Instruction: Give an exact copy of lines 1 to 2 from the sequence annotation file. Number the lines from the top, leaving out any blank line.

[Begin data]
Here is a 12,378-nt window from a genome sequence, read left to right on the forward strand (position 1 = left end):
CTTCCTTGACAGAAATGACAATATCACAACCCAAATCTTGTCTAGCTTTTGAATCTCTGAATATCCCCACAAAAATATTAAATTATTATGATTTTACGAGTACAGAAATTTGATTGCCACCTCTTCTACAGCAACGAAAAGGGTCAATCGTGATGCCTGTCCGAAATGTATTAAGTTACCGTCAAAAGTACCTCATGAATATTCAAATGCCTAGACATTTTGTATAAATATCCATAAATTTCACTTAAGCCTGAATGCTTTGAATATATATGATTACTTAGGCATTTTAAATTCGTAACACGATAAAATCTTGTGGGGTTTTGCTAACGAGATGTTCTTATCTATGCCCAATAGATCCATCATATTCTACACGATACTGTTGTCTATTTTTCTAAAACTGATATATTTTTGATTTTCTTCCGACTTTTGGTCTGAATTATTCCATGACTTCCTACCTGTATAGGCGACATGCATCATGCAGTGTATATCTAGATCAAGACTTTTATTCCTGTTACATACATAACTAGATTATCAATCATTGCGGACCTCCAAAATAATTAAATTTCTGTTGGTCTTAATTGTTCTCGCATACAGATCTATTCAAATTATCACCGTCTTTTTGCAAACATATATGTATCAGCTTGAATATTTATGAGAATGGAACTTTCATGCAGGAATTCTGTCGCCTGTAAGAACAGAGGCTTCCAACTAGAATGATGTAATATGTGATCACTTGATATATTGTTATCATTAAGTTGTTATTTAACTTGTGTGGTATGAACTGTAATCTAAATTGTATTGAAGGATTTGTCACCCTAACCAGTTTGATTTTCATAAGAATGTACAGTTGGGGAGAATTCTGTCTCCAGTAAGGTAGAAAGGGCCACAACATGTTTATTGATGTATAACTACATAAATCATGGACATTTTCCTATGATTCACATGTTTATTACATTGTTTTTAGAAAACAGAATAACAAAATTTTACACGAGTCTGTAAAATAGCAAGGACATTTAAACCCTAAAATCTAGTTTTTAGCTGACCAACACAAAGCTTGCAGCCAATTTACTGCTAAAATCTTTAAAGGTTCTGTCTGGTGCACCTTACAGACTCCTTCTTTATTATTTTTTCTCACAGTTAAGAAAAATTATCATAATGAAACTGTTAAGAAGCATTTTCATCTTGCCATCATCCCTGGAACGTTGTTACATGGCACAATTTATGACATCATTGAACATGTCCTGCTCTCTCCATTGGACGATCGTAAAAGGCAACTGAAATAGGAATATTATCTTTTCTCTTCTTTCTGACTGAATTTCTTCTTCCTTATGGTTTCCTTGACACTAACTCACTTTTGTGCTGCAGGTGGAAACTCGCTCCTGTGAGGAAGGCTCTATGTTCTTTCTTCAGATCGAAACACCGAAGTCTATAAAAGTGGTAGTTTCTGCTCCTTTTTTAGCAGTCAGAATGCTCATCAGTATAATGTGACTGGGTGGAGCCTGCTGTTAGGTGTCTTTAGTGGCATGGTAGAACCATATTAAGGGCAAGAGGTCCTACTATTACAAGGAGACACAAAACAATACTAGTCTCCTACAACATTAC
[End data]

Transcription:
Here is a 12,378-nt window from a genome sequence, read left to right on the forward strand (position 1 = left end):
CTTCCTTGACAGAAATGACAATATCACAACCCAAATCTTGTCTAGCTTTTGAATCTCTGAATATCCCCACAAAAATATTAAATTATTATGATTTTACGAGTACAGAAATTTGATTGCCACCTCTTCTACAGCAACGAAAAGGGTCAATCGTGATGCCTGTCCGAAATGTATTAAGTTACCGTCAAAAGTACCTCATGAATATTCAAATGCCTAGACATTTTGTATAAATATCCATAAATTTCACTTAAGCCTGAATGCTTTGAATATATATGATTACTTAGGCATTTTAAATTCGTAACACGATAAAATCTTGTGGGGTTTTGCTAACGAGATGTTCTTATCTATGCCCAATAGATCCATCATATTCTACACGATACTGTTGTCTATTTTTCTAAAACTGATATATTTTTGATTTTCTTCCGACTTTTGGTCTGAATTATTCCATGACTTCCTACCTGTATAGGCGACATGCATCATGCAGTGTATATCTAGATCAAGACTTTTATTCCTGTTACATACATAACTAGATTATCAATCATTGCGGACCTCCAAAATAATTAAATTTCTGTTGGTCTTAATTGTTCTCGCATACAGATCTATTCAAATTATCACCGTCTTTTTGCAAACATATATGTATCAGCTTGAATATTTATGAGAATGGAACTTTCATGCAGGAATTCTGTCGCCTGTAAGAACAGAGGCTTCCAACTAGAATGATGTAATATGTGATCACTTGATATATTGTTATCATTAAGTTGTTATTTAACTTGTGTGGTATGAACTGTAATCTAAATTGTATTGAAGGATTTGTCACCCTAACCAGTTTGATTTTCATAAGAATGTACAGTTGGGGAGAATTCTGTCTCCAGTAAGGTAGAAAGGGCCACAACATGTTTATTGATGTATAACTACATAAATCATGGACATTTTCCTATGATTCACATGTTTATTACATTGTTTTTAGAAAACAGAATAACAAAATTTTACACGAGTCTGTAAAATAGCAAGGACATTTAAACCCTAAAATCTAGTTTTTAGCTGACCAACACAAAGCTTGCAGCCAATTTACTGCTAAAATCTTTAAAGGTTCTGTCTGGTGCACCTTACAGACTCCTTCTTTATTATTTTTTCTCACAGTTAAGAAAAATTATCATAATGAAACTGTTAAGAAGCATTTTCATCTTGCCATCATCCCTGGAACGTTGTTACATGGCACAATTTATGACATCATTGAACATGTCCTGCTCTCTCCATTGGACGATCGTAAAAGGCAACTGAAATAGGAATATTATCTTTTCTCTTCTTTCTGACTGAATTTCTTCTTCCTTATGGTTTCCTTGACACTAACTCACTTTTGTGCTGCAGGTGGAAACTCGCTCCTGTGAGGAAGGCTCTATGTTCTTTCTTCAGATCGAAACACCGAAGTCTATAAAAGTGGTAGTTTCTGCTCCTTTTTTAGCAGTCAGAATGCTCATCAGTATAATGTGACTGGGTGGAGCCTGCTGTTAGGTGTCTTTAGTGGCATGGTAGAACCATATTAAGGGCAAGAGGTCCTACTATTACAAGGAGACACAAAACAATACTAGTCTCCTACAACATTAC